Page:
Shingles is a viral infection that causes a painful rash. Although shingles can occur anywhere on your body, it most often appears as a single stripe of blisters that wraps around either the left or the right side of your torso.
Shingles is caused by the varicella-zoster virus — the same virus that causes chickenpox. After you've had chickenpox, the virus lies inactive in nerve tissue near your spinal cord and brain. Years later, the virus may reactivate as shingles.
While it isn't a life-threatening condition, shingles can be very painful. Vaccines can help reduce the risk of shingles, while early treatment can help shorten a shingles infection and lessen the chance of complications.
The signs and symptoms of shingles usually affect only a small section of one side of your body. These signs and symptoms may include:
Some people also experience:
Pain is usually the first symptom of shingles. For some, it can be intense. Depending on the location of the pain, it can sometimes be mistaken for a symptom of problems affecting the heart, lungs or kidneys. Some people experience shingles pain without ever developing the rash.
Most commonly, the shingles rash develops as a stripe of blisters that wraps around either the left or right side of your torso. Sometimes the shingles rash occurs around one eye or on one side of the neck or face.
When to see a doctor
Shingles is characterized by pain or a tingling sensation in a limited area on one side of the face or torso, followed by a red rash with small, fluid-filled blisters. ...
Shingles is caused by the varicella-zoster virus — the same virus that causes chickenpox. Anyone who's had chickenpox may develop shingles. After you recover from chickenpox, the virus can enter your nervous system and lie dormant for years. Eventually, it may reactivate and travel along nerve pathways to your skin — producing shingles.
The reason for the encore is unclear. But it may be due to lowered immunity to infections as you grow older. Shingles is more common in older adults and in people who have weak immune systems.
Varicella-zoster is part of a group of viruses called herpes viruses, which includes the viruses that cause cold sores and genital herpes. Because of this, shingles is also known as herpes zoster. But the virus that causes chickenpox and shingles is not the same virus responsible for cold sores or genital herpes, a sexually transmitted infection.
Are you contagious?
Chickenpox can be dangerous for some groups of people. Until your shingles blisters scab over, you are contagious and should avoid physical contact with:
Shingles affects the nerves
The shingles rash is associated with an inflammation of nerves beneath the skin. ...
Anyone who has ever had chickenpox can develop shingles. Most adults in the United States had chickenpox when they were children, before the advent of the routine childhood vaccination that now protects against chickenpox.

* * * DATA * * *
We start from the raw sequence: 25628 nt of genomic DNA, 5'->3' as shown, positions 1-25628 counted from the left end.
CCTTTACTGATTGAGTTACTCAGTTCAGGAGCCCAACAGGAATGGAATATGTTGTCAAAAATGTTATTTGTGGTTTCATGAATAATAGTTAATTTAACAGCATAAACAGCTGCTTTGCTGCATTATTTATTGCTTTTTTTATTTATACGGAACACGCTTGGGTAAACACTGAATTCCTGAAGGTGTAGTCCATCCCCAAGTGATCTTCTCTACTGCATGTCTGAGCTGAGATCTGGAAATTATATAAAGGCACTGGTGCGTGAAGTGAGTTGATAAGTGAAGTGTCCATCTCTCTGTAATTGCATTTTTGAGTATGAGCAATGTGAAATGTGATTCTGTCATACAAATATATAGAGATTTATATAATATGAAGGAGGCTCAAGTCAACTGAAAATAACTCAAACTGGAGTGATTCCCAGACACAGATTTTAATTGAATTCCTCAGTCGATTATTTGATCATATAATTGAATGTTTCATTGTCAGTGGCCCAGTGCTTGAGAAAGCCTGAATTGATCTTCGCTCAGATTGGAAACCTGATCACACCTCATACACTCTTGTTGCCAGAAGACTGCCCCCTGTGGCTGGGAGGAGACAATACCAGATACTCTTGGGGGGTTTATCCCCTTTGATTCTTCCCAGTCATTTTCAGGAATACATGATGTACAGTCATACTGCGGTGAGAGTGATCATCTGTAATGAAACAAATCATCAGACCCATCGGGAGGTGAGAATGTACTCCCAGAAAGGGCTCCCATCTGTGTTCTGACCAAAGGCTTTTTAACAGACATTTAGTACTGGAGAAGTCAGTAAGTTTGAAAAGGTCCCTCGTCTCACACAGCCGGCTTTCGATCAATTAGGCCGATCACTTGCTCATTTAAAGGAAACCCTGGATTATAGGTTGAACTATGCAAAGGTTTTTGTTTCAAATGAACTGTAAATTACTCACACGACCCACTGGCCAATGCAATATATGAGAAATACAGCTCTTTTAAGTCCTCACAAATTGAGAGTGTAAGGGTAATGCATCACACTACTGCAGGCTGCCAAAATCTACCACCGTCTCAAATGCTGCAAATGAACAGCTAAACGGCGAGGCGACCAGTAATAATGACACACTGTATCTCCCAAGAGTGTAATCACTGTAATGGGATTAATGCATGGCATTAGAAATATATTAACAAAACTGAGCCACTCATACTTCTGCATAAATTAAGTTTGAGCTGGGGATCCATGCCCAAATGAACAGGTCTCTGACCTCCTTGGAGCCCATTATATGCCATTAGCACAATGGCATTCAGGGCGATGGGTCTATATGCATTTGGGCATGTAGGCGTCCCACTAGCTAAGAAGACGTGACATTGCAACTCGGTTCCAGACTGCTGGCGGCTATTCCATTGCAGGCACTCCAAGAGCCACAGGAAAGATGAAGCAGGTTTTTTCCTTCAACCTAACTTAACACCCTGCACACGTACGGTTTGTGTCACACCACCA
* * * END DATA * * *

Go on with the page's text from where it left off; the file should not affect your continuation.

Factors that may increase your risk of developing shingles include:
Complications from shingles can include:
Preparing for your appointment
Some people have such mild symptoms of shingles that they don't seek medical treatment. At the other extreme, severe symptoms may result in a visit to the emergency room.
What you can do
Preparing a list of questions ahead of time will help you make the most of your limited time with your doctor. List your questions from most important to least important in case time runs out. For shingles, some basic questions to ask your doctor include:
In addition to the questions that you've prepared to ask your doctor, don't hesitate to ask questions any time you don't understand something.
What to expect from your doctor
Tests and diagnosis
Shingles is usually diagnosed based on the history of pain on one side of your body, along with the telltale rash and blisters. Your doctor may also take a tissue scraping or culture of the blisters for examination in the laboratory.
Treatments and drugs
There's no cure for shingles, but prompt treatment with prescription antiviral drugs can speed healing and reduce your risk of complications. These medications include:
Shingles can cause severe pain, so your doctor may prescribe:
Lifestyle and home remedies
Taking a cool bath or using cool, wet compresses on your blisters may help relieve the itching and pain.
Two vaccines may help prevent shingles — the chickenpox (varicella) vaccine and the shingles (varicella-zoster) vaccine.
The shingles vaccine is used only as a prevention strategy, however. It's not intended to treat people who currently have the disease. The vaccine contains live virus and should not be given to people who have weakened immune systems.
Last Updated: 2011-09-01
© 1998-2014 Mayo Foundation for Medical Education and Research (MFMER). All rights reserved. A single copy of these materials may be reprinted for noncommercial personal use only. "Mayo," "Mayo Clinic," "MayoClinic.com," "Mayo Clinic Health Information," "Reliable information for a healthier life" and the triple-shield Mayo logo are trademarks of Mayo Foundation for Medical Education and Research.
Terms and conditions of use